A leading British academic says a "significant" level of co-operation in the Danube region will have a "positive effect" on alleviating current concerns about the security of gas supplies to Europe.
The issue is back on the political agenda because the Ukraine conflict has fueld growing fears about the security of Europe´s energy supplies from Russia this winter.
Alan Riley, Professor of Law at City University, London, also said such cooperation would provide EU policy makers with "new evidence" for "rethinking" its approach to delivering both climate change objectives and affordable energy for consumers.
Prof Riley suggested the possibility of a "natural gas deal" for Europe which, he believes, would ensure security of supply this winter and lower gas prices for all member states.
The academic was speaking in Budapest at a conference on the "Development and Use of Natural Gas in the Danube Region: Prospects and Opportunities", hosted by the Hungarian Chamber of Commerce and Industry with support by the Danube Energy Initiative.
Prof Riley was invited by the Danube Energy Initiative and spoke in a presentation on "Other energy sources - What are the Options for the Region."
Prof Riley says that notwithstanding current political conflicts there is also a more "significant" role the energy initiative could have in promoting an energy bargain between the EU and Russia.
"The EU is suffering from high energy prices and a lot of competitiveness due to the US shale revolution. The EU will no doubt produce some shale gas over time. However, on its doorstep the EU has the world’s largest gas resources on the territory of the Russian Federation."
He says that, potentially, as part of any political settlement between the EU and Russia, there is "mutually beneficial" deal to be done in which Russia provides significantly more gas to Europe, and Europe adopts pro-gas policies on the basis set out above, an over-arching C02 reduction target, which is technology neutral.
"In essence Russia benefits by selling much more gas, but at lower prices and Europe gains the benefit of the lower prices allowing it to compete with the US, as well as allowing it to more radically cut C02 emissions."
As the Ukraine crisis continues to impact on relations between Europe and Russia, another keynote speaker, Jan Zaplatilek, Director of the Gas and Liquid Fuels Department at the Czech Ministry of Industry and Trade, raised "serious concerns" about the potential for an interruption to gas supplies over the coming winter.
Zaplatilek referred to the gas crisis of 2009 and proposed that working groups of member states be formed to monitor the delivery of gas through Ukrainian pipelines in an effort to ensure continued flow.
Expanding on the idea,Zaplatilek said, “During the gas crisis of 2009, European countries dependent on Russian gas formed a monitoring group to monitor the supply of gas. Given the current crisis, we need to see this initiative resurrected again, this time proactively.
"The Czech Republic relies on Ukrainian transport routes for 60 – 65 % of its gas, so we will be looking to partner with other European countries on this idea, before any potential crisis emerges.”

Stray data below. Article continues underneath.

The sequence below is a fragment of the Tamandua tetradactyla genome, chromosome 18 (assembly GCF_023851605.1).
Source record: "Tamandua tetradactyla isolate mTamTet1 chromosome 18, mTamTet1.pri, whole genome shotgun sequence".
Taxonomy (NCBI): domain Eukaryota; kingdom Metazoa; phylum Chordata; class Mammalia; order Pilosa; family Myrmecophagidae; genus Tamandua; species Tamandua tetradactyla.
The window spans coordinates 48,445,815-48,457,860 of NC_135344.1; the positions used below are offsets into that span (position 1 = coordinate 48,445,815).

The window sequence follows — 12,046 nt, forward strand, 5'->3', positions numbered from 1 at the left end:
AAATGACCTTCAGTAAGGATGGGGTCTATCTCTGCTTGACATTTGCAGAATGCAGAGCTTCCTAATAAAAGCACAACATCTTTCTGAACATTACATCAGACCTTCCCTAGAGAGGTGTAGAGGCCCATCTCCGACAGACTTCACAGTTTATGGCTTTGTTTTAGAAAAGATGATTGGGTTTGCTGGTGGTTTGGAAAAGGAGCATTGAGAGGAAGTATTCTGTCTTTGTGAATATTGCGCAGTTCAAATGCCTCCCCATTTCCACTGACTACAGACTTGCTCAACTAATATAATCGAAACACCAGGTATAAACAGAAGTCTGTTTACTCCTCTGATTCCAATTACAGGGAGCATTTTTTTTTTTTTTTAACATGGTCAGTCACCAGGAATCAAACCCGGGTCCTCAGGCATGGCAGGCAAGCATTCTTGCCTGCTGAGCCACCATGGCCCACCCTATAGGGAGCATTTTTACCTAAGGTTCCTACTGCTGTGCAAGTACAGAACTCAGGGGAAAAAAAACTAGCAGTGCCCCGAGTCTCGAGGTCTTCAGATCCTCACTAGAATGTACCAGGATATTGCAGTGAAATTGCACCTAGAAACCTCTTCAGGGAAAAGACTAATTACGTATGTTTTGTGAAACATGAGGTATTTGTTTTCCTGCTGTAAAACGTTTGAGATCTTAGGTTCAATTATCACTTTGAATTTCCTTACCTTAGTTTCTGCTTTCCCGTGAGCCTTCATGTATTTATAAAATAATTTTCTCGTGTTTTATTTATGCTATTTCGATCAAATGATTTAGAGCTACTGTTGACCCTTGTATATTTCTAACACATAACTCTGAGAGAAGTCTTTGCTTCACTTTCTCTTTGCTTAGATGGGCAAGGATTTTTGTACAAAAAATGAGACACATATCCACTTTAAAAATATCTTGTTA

It was an idea endorsed by Aleksander Antic, the Serbian energy minister, who said, “The situation in the Ukraine is deeply worrying from an energy security perspective as we head into winter. We need to pre-empt any scenario where we face gas shortages. The proposal that consumer countries take a role in monitoring supplies coming through the Ukraine is an interesting one and we will take a serious look at how we can be of assistance.”
The proposal was backed by other speakers, including Yavor Kuiumdjiev, a member of the Bulgarian Socialist Party and a former deputy chairman of the Energy Commission of the Bulgarian Parliament.
Other participants included Aleksandar Antic, Minister of Energy of Serbia, Anton Pavlov, Deputy Minister of Economy and Energy of the Republic of Bulgaria as well as by Marton Balint Sipos, Head of International Department at the Hungarian Ministry of National Development.
Various speakers acknowledged the "growing need" for international cooperation in the Danube region and agreed that finding a solution to energy security in the Danube region and in Europe generally requires a "permanent dialogue, greater mutual understanding and new ideas."
All said that Russia is the most important commercial energy partner for Europe and has always been a reliable provider of gas for many European countries, with Gazprom supplying over a quarter of the European market.
Laszlo Parragh, hosting the conference, emphasised the importance of such events saying, “The Hungarian Chamber of Commerce and Industry is immensely proud to have hosted this conference. Greater regional cooperation is the key to lowering prices for consumers and ensuring that we have a secure energy supply. It is vital that senior leaders from across the region continue to come together to discuss these issues. The Danube Energy Initiative can be used for a platform for the discussion of such issues.”
The conference, he said, was an important milestone in realising the need for closer cooperation between political, social and business communities in achieving secure energy supply and in establishing Danube Energy Initiative as credible "thought leader" on energy policy to help coordinate a broad range of energy policies.